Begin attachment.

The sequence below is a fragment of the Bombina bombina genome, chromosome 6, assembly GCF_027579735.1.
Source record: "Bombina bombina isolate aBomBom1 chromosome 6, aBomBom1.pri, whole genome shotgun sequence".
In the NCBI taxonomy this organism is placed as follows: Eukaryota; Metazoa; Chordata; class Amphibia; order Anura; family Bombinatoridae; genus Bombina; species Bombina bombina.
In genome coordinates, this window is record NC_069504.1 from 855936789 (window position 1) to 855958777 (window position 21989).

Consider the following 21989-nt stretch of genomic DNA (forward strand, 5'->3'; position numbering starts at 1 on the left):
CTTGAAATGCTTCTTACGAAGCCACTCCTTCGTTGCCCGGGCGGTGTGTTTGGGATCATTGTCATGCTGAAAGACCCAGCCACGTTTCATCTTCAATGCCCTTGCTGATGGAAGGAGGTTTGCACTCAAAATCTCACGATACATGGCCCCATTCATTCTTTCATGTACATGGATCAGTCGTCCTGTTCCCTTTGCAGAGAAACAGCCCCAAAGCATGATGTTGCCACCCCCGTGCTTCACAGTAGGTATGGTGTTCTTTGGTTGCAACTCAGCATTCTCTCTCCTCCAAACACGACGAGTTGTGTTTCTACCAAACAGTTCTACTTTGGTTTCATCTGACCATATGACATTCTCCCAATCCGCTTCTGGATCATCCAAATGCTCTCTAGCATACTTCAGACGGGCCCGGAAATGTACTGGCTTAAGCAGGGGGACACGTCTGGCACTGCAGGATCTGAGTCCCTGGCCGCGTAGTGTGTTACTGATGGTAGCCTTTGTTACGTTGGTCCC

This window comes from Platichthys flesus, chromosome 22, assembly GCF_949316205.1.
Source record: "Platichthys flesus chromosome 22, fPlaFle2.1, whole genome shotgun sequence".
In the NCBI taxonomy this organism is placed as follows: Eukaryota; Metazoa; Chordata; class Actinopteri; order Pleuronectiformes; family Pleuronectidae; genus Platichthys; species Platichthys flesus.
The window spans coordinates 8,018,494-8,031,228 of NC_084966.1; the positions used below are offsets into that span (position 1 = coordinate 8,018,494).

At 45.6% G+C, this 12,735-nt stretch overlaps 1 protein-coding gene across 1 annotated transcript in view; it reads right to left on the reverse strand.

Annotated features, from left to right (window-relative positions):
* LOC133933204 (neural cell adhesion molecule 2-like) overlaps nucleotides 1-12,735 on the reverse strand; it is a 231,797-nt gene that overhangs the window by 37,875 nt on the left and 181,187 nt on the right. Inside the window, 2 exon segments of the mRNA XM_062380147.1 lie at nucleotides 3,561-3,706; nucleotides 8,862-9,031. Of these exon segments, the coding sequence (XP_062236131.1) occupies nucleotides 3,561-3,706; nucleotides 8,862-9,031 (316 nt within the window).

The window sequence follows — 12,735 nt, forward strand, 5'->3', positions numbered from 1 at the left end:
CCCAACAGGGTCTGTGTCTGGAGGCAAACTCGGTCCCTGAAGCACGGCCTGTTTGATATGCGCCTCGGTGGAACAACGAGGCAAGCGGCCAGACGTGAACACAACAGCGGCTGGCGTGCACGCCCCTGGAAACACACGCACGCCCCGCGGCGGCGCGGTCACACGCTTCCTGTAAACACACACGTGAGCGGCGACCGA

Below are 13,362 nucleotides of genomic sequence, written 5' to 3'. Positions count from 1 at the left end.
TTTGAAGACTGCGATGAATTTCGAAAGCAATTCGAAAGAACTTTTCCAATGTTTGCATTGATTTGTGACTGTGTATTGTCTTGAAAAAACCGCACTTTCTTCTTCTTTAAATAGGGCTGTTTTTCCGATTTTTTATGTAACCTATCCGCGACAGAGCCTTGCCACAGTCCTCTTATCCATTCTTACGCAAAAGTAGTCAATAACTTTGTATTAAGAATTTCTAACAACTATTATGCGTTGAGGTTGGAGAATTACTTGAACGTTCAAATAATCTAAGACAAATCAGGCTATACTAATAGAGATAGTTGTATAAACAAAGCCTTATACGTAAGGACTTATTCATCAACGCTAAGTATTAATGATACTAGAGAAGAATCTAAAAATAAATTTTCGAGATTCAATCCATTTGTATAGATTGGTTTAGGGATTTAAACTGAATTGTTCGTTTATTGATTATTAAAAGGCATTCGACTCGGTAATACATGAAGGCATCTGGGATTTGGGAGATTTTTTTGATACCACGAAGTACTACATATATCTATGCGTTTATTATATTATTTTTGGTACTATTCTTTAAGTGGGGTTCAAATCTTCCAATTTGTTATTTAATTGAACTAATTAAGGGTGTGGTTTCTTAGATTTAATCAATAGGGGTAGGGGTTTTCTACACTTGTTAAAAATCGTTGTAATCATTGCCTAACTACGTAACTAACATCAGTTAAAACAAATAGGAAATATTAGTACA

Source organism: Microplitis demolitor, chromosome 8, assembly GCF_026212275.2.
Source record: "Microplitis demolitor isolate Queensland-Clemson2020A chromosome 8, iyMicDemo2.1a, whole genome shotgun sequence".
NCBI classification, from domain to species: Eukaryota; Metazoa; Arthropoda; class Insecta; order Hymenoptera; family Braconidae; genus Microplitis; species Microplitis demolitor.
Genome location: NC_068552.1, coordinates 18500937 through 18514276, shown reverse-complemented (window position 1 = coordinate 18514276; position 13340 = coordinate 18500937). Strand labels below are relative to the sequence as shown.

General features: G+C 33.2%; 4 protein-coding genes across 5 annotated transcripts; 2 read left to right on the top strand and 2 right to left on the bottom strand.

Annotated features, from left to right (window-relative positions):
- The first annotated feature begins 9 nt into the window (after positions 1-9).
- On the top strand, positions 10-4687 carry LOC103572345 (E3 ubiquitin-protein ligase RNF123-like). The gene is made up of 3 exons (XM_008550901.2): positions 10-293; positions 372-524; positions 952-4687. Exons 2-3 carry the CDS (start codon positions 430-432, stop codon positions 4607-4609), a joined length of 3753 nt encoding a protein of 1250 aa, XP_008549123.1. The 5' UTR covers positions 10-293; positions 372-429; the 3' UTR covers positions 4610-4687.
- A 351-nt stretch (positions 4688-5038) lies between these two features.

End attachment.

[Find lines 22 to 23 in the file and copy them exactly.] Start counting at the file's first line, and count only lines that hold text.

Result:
General features: G+C 33.2%; 4 protein-coding genes across 5 annotated transcripts; 2 read left to right on the top strand and 2 right to left on the bottom strand.

Annotated features, from left to right (window-relative positions):